51 % The Women's Perspective
10:11 am
Fri January 4, 2013

51% Show #1225

The shootings at an elementary school in Newtown, Connecticut stopped a nation in its tracks – leading us to look again at our gun laws, at our failures in dealing with mental health issues and maybe, just maybe, preparing us to find answers that prevent a future tragedy.  What’s shocking is that this was just another in a very long list of horrific school shootings – shootings that have been happening for generations. Rebecca Coffey is a journalist who’s investigated the history of school shootings in her book, Murders Most Foul: and the School Shooters in Our Midst.

Coming up, police training to help defuse a crisis – a story you won’t forget. Plus, a school program that helps troubled kids early. 

Sometimes, when we’re lucky, police are able to intervene before a tragedy happens. But it takes training, and understanding, to de-escalate a crisis. Chicago Police officer Julie Joyce specializes in these tense situations. Joe DeCeault of WBEZ explains she’s got a special relationship with these kids.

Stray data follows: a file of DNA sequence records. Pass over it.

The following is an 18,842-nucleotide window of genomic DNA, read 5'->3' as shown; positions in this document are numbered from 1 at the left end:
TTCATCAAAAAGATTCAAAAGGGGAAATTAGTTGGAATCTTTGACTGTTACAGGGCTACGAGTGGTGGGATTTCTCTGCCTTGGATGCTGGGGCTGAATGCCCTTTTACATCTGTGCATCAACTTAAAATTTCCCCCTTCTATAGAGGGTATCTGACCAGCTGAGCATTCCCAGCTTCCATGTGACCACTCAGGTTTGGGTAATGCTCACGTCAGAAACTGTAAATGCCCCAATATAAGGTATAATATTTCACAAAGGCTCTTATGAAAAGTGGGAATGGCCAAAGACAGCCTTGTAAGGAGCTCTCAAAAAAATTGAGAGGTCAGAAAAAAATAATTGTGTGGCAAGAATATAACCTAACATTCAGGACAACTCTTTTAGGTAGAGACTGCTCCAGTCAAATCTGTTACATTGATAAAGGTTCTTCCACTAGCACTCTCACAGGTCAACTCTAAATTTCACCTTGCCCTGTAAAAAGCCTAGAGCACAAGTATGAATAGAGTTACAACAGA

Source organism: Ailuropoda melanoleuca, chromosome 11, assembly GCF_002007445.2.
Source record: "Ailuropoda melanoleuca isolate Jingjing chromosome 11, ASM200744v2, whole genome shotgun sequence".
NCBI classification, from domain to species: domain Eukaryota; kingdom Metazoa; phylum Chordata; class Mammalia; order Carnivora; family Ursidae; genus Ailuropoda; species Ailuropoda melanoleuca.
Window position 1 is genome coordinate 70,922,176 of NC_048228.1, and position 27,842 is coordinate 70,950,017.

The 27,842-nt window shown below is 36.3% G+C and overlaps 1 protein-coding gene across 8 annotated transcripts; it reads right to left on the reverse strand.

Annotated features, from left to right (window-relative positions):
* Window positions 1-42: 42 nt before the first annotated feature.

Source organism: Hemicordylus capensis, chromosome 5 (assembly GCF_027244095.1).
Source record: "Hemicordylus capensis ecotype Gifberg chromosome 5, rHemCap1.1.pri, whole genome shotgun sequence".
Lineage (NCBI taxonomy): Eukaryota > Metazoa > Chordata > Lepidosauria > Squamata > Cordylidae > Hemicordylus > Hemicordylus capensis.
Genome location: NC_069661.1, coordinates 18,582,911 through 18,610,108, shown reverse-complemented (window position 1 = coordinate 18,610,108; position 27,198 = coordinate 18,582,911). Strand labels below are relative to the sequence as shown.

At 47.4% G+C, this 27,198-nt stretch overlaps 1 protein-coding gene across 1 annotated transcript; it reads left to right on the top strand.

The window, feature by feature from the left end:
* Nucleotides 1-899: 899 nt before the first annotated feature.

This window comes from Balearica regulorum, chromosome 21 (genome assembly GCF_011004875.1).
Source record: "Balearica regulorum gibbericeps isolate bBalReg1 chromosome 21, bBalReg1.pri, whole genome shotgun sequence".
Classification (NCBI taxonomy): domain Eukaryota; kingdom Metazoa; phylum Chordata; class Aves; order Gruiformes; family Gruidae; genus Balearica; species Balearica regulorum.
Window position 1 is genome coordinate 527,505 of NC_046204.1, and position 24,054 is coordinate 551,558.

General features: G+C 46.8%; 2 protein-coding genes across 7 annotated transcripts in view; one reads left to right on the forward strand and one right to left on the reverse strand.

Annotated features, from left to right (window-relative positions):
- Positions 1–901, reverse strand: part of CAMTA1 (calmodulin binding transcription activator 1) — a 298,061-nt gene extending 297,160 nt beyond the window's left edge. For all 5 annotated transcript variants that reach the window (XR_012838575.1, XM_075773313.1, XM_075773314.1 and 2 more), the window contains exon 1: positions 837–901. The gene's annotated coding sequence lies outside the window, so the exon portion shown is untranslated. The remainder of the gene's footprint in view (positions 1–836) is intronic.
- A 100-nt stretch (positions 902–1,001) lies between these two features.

A diagnosis of childhood ADHD – attention deficit hyperactivity disorder, is a growing trend – with the Center for Disease Control reporting numbers increasing by more than 5% a year. In 2007, parents reported almost ten percent of children under the age of 17 were diagnosed with ADHD. The CDC estimates one in 88 children in the US is born with an Autism Spectrum Disorder… anything from mild Aspberger’s to severe Autism. Other statistics estimate that at any time, one in ten children and adolescents is affected by a serious emotional disturbance. Our schools are struggling to meet the needs of all their students…but it’s clearly not a one size fits all population. In the rural Onteora School District in New York’s Catskills region, there’s a program called MAPS – the Management Attention Program Special class…and it’s finding and helping kids early. Cindy Bishop is Director of Pupil Personnel Services.

That’s our show for this week.  Thanks to Katie Britton for production assistance.  Our theme  music is by Kevin Bartlett. This show is a national production of Northeast Public Radio.  Our executive producer is Dr. Alan Chartock.

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